When I came home from the hospital with a broken ankle, I was feeling fragile and sick from pain and the anesthetic I had been given. I sank quickly and gratefully into the sturdy green recliner in the exercise room.
On December 6, 1876, in the tiny village of Washington, Pennsylvania, an Austrian-born immigrant named Baron Joseph Henry Louis Charles De Palm became the recipient of what is described as the first cremation in modern America. It was not a pretty sight.
Now that we know his flaws, not many of us can romanticize John F. Kennedy or his presidency. And the glamour of the Kennedy clan has been tarnished considerably in recent years as scholars and reporters have pointed out its members' various shortcomings.
Friedrich Nietzsche observed that the human capacity to forget is not solely the result of inertia: "It is rather an active and in the strictest sense positive faculty of repression." According to Nietzsche, we forget not merely because we have to but because we want to—and we forget selectively, picking and choosing what we remember in order to construct the world in which we choose to l
A man once bought himself a cemetery plot and a lawn chair, and then took a week of vacation to sit on the chair at his plot. I don't think he sat there because the view was pleasant or because he was proud of his new property. He did it because he wanted to see his life from the point of view of his death and his death from the point of view of his life.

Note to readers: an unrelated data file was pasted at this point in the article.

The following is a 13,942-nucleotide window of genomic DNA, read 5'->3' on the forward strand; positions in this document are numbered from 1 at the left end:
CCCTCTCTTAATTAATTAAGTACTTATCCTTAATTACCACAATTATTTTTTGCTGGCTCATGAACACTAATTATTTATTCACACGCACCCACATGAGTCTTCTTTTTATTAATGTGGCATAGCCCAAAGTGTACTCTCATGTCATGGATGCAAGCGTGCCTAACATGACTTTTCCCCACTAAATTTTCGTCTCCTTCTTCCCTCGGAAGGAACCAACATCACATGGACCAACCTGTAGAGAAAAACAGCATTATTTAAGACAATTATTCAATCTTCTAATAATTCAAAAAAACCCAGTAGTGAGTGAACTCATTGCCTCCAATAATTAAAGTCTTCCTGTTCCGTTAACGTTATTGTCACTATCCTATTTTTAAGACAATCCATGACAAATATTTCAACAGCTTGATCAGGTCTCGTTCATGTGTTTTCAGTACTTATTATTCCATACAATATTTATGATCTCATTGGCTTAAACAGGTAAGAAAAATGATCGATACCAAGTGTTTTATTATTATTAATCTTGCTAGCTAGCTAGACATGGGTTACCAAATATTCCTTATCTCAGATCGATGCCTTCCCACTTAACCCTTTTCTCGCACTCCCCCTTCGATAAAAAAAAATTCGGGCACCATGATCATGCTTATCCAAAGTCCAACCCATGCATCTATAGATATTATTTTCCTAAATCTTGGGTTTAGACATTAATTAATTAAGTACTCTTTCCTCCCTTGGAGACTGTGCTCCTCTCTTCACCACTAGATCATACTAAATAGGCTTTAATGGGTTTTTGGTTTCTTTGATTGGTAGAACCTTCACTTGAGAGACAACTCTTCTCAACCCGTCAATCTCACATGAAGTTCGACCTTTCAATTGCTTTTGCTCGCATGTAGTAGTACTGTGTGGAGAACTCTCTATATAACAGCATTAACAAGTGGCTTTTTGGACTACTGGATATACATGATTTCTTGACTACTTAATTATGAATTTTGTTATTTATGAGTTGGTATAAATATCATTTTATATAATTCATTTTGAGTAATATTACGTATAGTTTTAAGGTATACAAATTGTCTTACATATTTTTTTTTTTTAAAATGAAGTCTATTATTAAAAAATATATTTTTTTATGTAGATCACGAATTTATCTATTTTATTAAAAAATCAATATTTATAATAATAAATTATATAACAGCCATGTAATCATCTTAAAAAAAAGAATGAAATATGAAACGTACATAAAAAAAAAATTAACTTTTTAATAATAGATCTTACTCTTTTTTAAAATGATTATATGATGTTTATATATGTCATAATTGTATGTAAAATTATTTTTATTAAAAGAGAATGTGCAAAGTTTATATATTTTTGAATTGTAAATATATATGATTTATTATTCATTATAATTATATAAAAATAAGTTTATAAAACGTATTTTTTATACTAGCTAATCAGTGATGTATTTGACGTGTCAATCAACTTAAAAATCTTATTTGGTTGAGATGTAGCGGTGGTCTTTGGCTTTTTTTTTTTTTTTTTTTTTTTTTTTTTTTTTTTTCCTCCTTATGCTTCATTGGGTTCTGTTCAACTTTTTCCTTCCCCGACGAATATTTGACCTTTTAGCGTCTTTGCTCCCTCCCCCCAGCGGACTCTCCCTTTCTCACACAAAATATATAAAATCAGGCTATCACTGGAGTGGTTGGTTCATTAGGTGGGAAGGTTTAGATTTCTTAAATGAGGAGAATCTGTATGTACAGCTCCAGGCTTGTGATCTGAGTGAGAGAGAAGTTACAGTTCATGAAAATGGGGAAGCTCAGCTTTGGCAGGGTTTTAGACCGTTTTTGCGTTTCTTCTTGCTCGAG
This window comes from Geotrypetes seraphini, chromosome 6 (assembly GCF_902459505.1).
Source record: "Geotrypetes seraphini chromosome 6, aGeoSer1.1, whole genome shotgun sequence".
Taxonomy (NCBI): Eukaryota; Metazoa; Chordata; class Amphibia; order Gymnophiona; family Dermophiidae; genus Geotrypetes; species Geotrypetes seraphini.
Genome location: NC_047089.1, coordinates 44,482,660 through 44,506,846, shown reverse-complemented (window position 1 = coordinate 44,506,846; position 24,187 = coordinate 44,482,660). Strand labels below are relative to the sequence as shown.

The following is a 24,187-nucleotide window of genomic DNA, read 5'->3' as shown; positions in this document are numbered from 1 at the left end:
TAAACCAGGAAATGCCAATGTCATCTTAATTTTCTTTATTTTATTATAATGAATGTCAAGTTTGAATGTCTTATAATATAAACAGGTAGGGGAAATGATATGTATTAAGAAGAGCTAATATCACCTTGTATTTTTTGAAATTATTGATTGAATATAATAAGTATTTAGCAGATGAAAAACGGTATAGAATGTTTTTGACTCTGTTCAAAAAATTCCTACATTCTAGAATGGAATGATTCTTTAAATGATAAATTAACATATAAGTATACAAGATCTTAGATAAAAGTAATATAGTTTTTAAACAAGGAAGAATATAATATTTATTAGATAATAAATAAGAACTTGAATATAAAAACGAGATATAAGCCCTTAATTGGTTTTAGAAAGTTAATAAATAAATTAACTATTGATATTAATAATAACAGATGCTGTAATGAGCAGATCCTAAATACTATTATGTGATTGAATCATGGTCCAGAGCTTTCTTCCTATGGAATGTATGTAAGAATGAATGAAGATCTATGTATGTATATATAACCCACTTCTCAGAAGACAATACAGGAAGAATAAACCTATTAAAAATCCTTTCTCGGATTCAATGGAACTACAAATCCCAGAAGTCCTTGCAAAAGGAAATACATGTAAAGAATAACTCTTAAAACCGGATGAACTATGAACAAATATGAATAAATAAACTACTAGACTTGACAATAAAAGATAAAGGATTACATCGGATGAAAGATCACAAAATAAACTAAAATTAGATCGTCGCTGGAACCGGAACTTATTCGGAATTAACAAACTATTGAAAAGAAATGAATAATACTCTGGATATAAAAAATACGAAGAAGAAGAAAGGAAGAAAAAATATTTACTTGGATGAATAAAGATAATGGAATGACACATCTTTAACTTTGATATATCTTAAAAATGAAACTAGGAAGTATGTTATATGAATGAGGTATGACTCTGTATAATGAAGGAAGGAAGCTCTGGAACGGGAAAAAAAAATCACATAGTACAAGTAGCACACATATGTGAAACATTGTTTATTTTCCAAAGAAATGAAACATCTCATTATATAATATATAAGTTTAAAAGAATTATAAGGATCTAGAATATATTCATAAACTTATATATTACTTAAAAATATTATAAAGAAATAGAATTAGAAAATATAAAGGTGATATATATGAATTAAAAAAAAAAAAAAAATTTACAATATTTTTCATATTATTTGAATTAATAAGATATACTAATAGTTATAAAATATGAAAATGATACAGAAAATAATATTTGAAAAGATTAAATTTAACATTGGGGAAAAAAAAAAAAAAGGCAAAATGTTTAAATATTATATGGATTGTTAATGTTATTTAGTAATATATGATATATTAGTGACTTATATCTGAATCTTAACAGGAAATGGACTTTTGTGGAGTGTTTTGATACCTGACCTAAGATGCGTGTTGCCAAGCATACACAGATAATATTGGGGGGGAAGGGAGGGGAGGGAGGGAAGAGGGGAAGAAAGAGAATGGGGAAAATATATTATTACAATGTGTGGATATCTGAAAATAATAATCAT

You would never have read anything by me and probably never have heard of me were it not for Jerald C. Brauer, who died September 26 at age 78. When Christian Century editor Harold E. Fey asked Brauer, then dean of the University of Chicago Divinity School, to recommend a young writer who might become a contributing editor to this magazine, Brauer gave him my name.
Few people listen to their lives as closely as Frederick Buechner does, and fewer can articulate so well what they hear. This book, Buechner's fourth memoir, resembles his previous autobiographies—The Sacred Journey (1982), Then and Now (1983) and Telling Secrets (1991)—in that it deals with pivotal moments and persons in Buechner's life.